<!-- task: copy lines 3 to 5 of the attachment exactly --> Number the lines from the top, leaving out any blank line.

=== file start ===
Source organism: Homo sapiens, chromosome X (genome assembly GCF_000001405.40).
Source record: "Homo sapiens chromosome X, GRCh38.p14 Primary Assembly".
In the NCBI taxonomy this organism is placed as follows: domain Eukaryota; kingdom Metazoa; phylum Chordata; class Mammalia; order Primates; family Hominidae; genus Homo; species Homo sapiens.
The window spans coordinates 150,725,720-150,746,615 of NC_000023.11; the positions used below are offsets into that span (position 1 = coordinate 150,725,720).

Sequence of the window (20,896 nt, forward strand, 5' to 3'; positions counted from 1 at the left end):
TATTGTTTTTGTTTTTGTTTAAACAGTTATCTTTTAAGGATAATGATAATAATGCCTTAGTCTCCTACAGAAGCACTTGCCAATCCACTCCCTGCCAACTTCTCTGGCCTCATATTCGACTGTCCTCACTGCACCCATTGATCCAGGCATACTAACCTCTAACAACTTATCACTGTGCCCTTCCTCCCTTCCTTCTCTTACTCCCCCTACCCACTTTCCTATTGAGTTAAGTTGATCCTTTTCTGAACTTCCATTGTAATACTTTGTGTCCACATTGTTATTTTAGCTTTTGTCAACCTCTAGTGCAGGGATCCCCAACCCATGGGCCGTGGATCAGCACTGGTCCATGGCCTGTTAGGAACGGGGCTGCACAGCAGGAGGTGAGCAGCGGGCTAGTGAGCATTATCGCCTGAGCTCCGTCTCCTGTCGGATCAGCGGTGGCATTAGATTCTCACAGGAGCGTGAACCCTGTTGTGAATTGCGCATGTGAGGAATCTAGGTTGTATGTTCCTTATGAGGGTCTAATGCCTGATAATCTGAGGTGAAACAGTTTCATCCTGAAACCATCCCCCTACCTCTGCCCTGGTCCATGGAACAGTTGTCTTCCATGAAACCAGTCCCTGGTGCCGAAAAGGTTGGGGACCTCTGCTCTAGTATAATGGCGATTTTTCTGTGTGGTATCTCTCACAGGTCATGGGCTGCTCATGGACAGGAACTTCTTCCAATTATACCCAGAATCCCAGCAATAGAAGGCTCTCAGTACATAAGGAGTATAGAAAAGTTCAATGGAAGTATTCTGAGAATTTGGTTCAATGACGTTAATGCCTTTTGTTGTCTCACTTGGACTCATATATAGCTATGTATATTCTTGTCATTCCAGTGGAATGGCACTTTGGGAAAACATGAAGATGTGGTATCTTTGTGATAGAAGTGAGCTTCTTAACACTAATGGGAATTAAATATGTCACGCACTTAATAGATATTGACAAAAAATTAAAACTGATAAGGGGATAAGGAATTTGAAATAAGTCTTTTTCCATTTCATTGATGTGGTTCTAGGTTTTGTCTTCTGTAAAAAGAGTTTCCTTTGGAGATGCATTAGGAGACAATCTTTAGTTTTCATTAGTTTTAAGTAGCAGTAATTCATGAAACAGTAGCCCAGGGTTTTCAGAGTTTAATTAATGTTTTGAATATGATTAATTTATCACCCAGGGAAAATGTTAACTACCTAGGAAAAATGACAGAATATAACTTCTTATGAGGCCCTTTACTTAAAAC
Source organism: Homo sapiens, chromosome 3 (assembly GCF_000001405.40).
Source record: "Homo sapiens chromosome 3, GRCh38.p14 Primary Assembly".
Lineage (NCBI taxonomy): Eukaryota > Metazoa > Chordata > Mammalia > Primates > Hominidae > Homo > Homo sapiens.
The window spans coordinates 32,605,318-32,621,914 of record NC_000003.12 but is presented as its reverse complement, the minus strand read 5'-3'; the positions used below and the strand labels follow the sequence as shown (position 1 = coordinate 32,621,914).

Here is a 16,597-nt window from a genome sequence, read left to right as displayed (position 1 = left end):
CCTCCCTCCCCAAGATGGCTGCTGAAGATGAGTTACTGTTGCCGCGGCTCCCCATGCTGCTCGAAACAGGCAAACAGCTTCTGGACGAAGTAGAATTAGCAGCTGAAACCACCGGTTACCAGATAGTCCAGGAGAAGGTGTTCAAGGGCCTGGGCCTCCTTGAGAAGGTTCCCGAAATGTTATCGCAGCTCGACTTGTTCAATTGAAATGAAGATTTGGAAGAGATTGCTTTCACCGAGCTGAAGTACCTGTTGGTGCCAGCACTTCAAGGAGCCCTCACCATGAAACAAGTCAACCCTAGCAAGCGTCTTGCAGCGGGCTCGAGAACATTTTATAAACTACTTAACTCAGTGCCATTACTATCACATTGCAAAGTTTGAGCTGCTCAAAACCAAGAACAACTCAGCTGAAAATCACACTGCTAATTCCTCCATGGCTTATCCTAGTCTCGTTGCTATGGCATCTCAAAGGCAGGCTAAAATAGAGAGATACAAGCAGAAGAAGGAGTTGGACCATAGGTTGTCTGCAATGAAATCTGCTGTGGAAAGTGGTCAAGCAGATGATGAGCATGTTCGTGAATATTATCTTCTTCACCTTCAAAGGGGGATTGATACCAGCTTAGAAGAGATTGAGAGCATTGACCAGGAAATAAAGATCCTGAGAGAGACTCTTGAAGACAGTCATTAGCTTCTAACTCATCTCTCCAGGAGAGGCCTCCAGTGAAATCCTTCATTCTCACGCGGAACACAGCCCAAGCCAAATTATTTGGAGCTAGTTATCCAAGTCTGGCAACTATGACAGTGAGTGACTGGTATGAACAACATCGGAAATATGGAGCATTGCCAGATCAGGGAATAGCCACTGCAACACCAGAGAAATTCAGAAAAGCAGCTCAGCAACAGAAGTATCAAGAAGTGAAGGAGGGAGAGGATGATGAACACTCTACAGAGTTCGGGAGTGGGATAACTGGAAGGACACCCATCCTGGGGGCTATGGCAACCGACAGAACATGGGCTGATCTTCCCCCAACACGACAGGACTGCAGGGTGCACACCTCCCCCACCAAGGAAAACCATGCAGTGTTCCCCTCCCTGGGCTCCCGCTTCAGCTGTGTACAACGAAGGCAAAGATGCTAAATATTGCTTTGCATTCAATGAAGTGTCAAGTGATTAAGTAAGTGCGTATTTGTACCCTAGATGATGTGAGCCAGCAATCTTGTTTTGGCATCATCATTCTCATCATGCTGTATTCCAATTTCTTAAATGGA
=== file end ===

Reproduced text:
In the NCBI taxonomy this organism is placed as follows: domain Eukaryota; kingdom Metazoa; phylum Chordata; class Mammalia; order Primates; family Hominidae; genus Homo; species Homo sapiens.
The window spans coordinates 150,725,720-150,746,615 of NC_000023.11; the positions used below are offsets into that span (position 1 = coordinate 150,725,720).

Sequence of the window (20,896 nt, forward strand, 5' to 3'; positions counted from 1 at the left end):